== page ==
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When Is Self-Encapsulation Worth It?

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When Is Self-Encapsulation Worth It?

Self-encapsulation takes your objects' encapsulation a level higher by making them use accessors instead of fields, even for internal access. But is it worth the effort?

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Data encapsulation is a central tenet in the object-oriented style. This says that the fields of an object should not be exposed publicly, instead all access from outside the object should be via accessor methods (getters and setters). There are languages that allow publicly accessible fields, but we usually caution programmers not to do this. Self-encapsulation goes a step further, indicating that all internal access to a data field should also go through accessor methods as well. Only the accessor methods should touch the data value itself. If the data field isn't exposed to the outside, this will mean adding additional private accessors.

Here's an example of a reasonably encapsulated Java class Charge:

  private int units;
  private double rate;

  public Charge(int units, double rate) {
    this.units = units;
    this.rate = rate;
  }
  public int getUnits() { return units; }
  public Money getAmount() { return Money.usd(units * rate); }


Both fields are immutable. The units field is exposed to clients of the class via a getter, but the rate field is only used internally, so doesn't need a getter.

Here is a version using self-encapsulation.

Class ChargeSE:

  private int units;
  private double rate;

  public ChargeSE(int units, double rate) {
    this.units = units;
    this.rate = rate;
  }
  public int getUnits()    { return units; }
  private double getRate() { return rate; }
  public Money getAmount() { return Money.usd(getUnits() * getRate()); }


Self-encapsulation means that getAmount needs to access both fields through getters. This also means I have to add a getter for rate, which I should make private.

Encapsulating mutable data is generally a good idea. Update functions can contain code to execute validations and consequential logic. By restricting access through functions, we can support the UniformAccessPrinciple, allowing us to hide which data is computed and which is stored. These accessors allow us to modify the data structures while retaining the same public interface. Different languages differ in details of what is "outside" for an object by various kinds of AccessModifier, but most environments support data encapsulation to some degree.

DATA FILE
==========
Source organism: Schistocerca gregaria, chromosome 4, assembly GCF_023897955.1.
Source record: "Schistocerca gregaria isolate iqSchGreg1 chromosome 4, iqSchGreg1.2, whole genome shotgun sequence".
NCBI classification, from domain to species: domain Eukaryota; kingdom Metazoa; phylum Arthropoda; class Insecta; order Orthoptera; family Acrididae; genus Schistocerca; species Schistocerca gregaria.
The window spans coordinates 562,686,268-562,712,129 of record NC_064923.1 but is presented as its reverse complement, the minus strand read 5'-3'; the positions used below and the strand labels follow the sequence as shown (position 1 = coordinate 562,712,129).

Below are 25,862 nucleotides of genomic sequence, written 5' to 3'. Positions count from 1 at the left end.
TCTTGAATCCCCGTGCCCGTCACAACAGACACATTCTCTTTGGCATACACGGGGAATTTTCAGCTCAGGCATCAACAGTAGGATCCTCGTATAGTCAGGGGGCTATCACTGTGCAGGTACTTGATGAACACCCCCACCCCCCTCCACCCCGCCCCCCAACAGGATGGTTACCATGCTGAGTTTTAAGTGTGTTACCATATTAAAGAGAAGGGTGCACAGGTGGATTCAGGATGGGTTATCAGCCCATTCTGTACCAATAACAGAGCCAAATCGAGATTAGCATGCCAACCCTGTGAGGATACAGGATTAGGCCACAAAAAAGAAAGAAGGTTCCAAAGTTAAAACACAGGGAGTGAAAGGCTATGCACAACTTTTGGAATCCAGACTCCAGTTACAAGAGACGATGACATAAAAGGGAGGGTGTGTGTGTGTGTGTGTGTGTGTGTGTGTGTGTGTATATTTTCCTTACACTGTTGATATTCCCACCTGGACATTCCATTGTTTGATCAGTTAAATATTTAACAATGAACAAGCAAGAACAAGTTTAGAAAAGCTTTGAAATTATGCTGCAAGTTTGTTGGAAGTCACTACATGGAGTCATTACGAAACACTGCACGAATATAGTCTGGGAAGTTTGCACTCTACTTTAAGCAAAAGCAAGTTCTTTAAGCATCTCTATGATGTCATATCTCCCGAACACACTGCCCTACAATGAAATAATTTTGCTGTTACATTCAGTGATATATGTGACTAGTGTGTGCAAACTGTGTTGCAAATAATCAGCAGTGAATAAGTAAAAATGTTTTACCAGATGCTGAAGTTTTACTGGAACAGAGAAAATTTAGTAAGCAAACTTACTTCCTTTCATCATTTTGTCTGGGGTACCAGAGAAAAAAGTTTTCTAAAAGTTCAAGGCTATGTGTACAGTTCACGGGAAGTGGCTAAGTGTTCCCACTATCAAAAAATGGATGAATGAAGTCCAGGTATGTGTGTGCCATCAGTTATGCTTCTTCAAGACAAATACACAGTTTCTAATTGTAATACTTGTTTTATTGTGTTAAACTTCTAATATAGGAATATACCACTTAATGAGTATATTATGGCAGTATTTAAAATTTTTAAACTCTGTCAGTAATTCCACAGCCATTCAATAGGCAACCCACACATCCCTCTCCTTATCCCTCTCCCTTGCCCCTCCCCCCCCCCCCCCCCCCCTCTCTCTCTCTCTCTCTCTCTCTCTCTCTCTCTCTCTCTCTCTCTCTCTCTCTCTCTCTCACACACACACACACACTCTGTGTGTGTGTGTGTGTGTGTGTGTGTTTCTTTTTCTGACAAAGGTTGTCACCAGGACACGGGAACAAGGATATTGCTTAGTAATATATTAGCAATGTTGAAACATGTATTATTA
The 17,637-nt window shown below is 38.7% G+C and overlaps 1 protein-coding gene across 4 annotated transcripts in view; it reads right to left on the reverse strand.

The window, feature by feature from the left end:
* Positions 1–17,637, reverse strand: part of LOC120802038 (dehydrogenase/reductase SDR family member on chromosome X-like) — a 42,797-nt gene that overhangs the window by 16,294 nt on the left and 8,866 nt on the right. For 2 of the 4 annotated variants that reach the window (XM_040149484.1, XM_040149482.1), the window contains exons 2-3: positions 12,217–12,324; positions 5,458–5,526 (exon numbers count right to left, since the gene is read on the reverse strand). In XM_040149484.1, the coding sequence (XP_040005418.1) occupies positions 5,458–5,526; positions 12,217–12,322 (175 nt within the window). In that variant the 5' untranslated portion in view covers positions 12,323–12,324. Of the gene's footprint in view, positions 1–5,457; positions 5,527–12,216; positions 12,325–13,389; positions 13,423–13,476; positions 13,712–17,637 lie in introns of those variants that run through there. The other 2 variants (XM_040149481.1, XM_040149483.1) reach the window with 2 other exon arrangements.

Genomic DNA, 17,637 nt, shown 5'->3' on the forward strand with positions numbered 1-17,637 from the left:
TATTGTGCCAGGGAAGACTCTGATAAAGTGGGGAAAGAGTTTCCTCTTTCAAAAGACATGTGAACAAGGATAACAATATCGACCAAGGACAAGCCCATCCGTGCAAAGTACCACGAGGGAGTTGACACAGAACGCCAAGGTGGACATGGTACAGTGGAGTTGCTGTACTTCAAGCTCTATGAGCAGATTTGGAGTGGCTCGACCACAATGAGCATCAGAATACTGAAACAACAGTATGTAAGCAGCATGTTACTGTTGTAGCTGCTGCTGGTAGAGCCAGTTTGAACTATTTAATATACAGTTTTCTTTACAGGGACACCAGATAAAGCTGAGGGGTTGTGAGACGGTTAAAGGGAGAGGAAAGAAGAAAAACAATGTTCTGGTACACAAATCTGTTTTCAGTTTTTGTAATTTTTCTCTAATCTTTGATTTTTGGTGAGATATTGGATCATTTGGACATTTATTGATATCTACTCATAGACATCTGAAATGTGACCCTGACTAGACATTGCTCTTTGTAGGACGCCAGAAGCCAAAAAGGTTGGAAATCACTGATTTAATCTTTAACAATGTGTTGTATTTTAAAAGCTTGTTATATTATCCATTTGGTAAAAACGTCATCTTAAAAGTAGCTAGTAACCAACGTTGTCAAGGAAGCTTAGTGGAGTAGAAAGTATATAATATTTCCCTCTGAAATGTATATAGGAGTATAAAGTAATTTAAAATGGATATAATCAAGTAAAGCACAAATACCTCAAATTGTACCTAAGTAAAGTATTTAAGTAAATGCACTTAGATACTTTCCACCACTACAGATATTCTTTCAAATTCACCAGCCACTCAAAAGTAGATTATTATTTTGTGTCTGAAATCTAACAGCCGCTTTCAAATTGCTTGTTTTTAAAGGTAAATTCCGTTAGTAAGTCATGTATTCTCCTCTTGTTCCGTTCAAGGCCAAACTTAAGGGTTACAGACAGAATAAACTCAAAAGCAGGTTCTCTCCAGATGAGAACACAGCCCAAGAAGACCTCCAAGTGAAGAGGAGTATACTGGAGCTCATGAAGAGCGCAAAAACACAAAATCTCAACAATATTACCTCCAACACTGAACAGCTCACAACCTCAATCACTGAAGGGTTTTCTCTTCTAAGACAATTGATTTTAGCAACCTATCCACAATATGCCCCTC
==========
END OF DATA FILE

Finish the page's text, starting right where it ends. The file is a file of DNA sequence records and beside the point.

I've come across a few organizations that mandated self-encapsulation, and whether to use it or not has been a regular topic of debate since the 90s. Its advocates said that encapsulation was such a benefit that you wanted to incorporate it to internal access too. Critics argued that it was unnecessary ceremony leading to unnecessary code that obscured what was going on.

My view on this is that most of the time, there's little value in self-encapsulation. The value of encapsulation is proportional to the scope of the data access. Classes are usually small (at least mine are), so direct access isn't going to be an issue within that scope. Most accessors are simple assignments for the setter and retrieval for the getter, so there's little value in using them internally.

But there are common circumstances where self-encapsulation is worth the effort. If there is logic in the setter, then it's wise to consider it for any internal updates too. Another circumstance is when the class is part of an inheritance structure, in which case the accessors provide valuable hook points for subclasses to override behavior.

So my usual first move is to use direct access to fields, but refactor using Self-Encapsulate Field, should circumstances demand it. Often, when faced with the forces that lead me to consider self-encapsulation, I can resolve the problem by extracting a new class.

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Topics:
self-encapsulation ,refactoring ,java ,tutorial ,data access

Published at DZone with permission of Martin Fowler, DZone MVB. See the original article here.

Opinions expressed by DZone contributors are their own.

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